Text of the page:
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Ties strengthen between Fulton, Rwanda

Ties strengthen between Fulton, Rwanda

Team returns from annual Community Partnership project as second health clinic nears completion

July 2nd, 2013 in News

From left: Bob Hansen, Hannah Minchow-Proffitt, Keeley Cornelson, Garrett Gilbert, Sandra Nivyabandi (a Westminster College student from Rwanda who joined the group for two days), Kenna Cornelson, Jessie Perry, Jenna Teter, Cathy Hartig and Dan Harms of the recent team with the Rwanda Community Partnership pose with their van there. The group just returned from a 23-day trip to continue to oversee microloans, provide aid locals need and exchange culture.

For a group of nine volunteers representing Fulton, Callaway County and Humanity for Children, a trip to Fulton's sister city took them halfway around the world.

Westminster College professor Bob Hansen and several others returned June 21 from a 23-day trip to Kibungo, Rwanda, where they took part in an annual trip for the Rwanda Community Partnership, partnership that connects Fulton and Callaway with Kibungo culturally and through aid.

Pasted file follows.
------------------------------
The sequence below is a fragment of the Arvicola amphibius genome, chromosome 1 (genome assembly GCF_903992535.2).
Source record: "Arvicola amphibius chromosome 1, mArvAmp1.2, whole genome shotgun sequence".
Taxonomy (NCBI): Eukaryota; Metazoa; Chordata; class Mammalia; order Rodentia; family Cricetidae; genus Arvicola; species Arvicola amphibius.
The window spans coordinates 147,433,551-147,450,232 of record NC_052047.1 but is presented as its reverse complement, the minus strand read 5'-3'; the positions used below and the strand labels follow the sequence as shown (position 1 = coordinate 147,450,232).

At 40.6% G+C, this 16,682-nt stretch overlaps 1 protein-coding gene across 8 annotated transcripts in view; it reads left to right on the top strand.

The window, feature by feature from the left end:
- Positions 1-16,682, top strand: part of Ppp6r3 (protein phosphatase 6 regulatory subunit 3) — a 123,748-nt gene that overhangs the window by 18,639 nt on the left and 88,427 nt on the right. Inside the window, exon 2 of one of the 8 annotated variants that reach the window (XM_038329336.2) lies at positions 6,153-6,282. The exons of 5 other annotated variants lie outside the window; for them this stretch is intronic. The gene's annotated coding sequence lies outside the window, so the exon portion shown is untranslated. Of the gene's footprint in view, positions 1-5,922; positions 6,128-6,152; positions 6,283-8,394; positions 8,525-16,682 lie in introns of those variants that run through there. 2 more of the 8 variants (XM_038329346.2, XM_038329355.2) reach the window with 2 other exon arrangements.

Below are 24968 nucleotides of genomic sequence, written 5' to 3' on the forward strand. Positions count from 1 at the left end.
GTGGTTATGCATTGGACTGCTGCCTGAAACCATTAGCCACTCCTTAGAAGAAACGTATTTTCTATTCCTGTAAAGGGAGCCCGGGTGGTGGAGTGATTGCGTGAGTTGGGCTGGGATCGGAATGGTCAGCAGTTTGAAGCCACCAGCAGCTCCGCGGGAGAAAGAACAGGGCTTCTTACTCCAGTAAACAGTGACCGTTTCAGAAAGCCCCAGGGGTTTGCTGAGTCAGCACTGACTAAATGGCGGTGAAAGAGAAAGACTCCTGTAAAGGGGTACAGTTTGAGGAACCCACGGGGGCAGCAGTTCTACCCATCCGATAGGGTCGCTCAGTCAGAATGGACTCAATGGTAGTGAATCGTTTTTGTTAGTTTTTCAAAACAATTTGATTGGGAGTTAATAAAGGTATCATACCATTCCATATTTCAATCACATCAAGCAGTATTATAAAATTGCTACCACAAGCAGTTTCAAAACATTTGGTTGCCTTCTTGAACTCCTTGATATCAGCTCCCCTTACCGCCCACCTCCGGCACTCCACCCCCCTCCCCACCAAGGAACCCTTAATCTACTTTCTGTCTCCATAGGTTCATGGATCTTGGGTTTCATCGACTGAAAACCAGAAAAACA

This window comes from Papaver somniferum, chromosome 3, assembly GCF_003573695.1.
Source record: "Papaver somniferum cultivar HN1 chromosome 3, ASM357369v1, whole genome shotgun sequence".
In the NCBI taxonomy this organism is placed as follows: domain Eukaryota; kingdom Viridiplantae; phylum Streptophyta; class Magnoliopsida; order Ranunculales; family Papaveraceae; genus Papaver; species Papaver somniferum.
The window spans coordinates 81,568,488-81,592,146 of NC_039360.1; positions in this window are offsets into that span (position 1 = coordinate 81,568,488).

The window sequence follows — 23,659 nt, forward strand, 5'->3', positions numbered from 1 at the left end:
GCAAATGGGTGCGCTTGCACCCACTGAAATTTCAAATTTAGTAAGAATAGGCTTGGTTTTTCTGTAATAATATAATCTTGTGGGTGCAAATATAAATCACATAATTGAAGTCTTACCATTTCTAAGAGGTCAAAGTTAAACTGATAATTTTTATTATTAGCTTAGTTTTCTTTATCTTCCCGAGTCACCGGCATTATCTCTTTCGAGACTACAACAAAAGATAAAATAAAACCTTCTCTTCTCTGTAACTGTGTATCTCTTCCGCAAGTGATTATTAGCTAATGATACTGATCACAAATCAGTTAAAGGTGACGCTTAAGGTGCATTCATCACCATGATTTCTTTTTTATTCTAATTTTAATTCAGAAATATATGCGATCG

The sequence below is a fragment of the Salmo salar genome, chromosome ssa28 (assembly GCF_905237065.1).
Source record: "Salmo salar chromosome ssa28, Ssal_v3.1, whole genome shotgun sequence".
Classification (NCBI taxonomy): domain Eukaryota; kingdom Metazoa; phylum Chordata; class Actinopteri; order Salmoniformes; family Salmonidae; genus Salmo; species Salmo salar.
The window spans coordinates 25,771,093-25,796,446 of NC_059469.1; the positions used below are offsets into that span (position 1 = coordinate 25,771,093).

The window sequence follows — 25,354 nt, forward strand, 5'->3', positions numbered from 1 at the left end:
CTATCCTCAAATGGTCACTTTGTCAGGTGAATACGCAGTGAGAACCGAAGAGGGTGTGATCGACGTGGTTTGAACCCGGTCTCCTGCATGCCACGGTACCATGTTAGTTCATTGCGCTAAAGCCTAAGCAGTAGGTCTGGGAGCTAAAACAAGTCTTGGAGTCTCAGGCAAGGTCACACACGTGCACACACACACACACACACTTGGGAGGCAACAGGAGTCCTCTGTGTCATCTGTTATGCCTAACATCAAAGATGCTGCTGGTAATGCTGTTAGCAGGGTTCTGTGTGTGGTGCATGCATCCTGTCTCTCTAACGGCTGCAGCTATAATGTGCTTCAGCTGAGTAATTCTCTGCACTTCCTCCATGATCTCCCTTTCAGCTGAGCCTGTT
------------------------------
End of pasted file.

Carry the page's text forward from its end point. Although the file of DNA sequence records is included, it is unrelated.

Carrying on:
"Once you travel to a country or an area in the developing world, you realize how blessed we are here with as many things and resources that we have," Hansen said. "Whether you're called spiritually, ethically or morally, it's our responsibility to do what we can to help those who have less.

Hansen began organizing the Rwanda Community Partnership following a 2007 trip to Rwanda through Humanity for Children, a nonprofit that sent groups to scout locations for hospitals. He was invited to Kibungo by Fulton native Nancy McCue, who herself had been there volunteering with an HIV program through a church group.

It was that community that made a lasting impression on Hansen. He returned and began developing the Rwanda Community Partnership. Its first projects began in 2008 in order to build a women's and children's health clinic in Kibungo.

The second clinic the partnership has helped fund is on track to be completed in December.

"When you see the power of the American dollar, what $1 will buy, for not just a whole lot of money you can make a huge difference in the life of an individual family, a village or a very large community," Hansen said. "It's harder to put it all into words until you go and see what's happening and see the power of this kind of a partnership."